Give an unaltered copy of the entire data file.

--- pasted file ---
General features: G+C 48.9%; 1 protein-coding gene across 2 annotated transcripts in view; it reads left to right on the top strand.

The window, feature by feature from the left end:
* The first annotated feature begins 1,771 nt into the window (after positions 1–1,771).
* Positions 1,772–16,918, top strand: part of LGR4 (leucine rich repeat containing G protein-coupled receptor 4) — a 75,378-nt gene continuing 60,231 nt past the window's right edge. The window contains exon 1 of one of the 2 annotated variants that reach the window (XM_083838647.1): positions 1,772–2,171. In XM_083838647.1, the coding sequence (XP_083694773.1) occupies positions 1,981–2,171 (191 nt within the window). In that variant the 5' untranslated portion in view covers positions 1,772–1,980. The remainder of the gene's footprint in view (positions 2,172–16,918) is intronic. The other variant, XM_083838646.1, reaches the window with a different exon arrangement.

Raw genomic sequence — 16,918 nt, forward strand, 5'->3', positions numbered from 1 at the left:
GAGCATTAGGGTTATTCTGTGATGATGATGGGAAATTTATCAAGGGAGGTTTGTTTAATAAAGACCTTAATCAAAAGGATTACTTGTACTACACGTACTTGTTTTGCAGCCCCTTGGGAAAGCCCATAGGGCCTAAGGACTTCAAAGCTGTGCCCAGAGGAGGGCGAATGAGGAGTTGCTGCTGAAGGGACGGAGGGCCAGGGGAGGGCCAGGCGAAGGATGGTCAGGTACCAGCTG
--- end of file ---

General features: G+C 48.9%; 1 protein-coding gene across 2 annotated transcripts in view; it reads left to right on the top strand.

The window, feature by feature from the left end:
* The first annotated feature begins 1,771 nt into the window (after positions 1–1,771).
* Positions 1,772–16,918, top strand: part of LGR4 (leucine rich repeat containing G protein-coupled receptor 4) — a 75,378-nt gene continuing 60,231 nt past the window's right edge. The window contains exon 1 of one of the 2 annotated variants that reach the window (XM_083838647.1): positions 1,772–2,171. In XM_083838647.1, the coding sequence (XP_083694773.1) occupies positions 1,981–2,171 (191 nt within the window). In that variant the 5' untranslated portion in view covers positions 1,772–1,980. The remainder of the gene's footprint in view (positions 2,172–16,918) is intronic. The other variant, XM_083838646.1, reaches the window with a different exon arrangement.

Raw genomic sequence — 16,918 nt, forward strand, 5'->3', positions numbered from 1 at the left:
GAGCATTAGGGTTATTCTGTGATGATGATGGGAAATTTATCAAGGGAGGTTTGTTTAATAAAGACCTTAATCAAAAGGATTACTTGTACTACACGTACTTGTTTTGCAGCCCCTTGGGAAAGCCCATAGGGCCTAAGGACTTCAAAGCTGTGCCCAGAGGAGGGCGAATGAGGAGTTGCTGCTGAAGGGACGGAGGGCCAGGGGAGGGCCAGGCGAAGGATGGTCAGGTACCAGCTG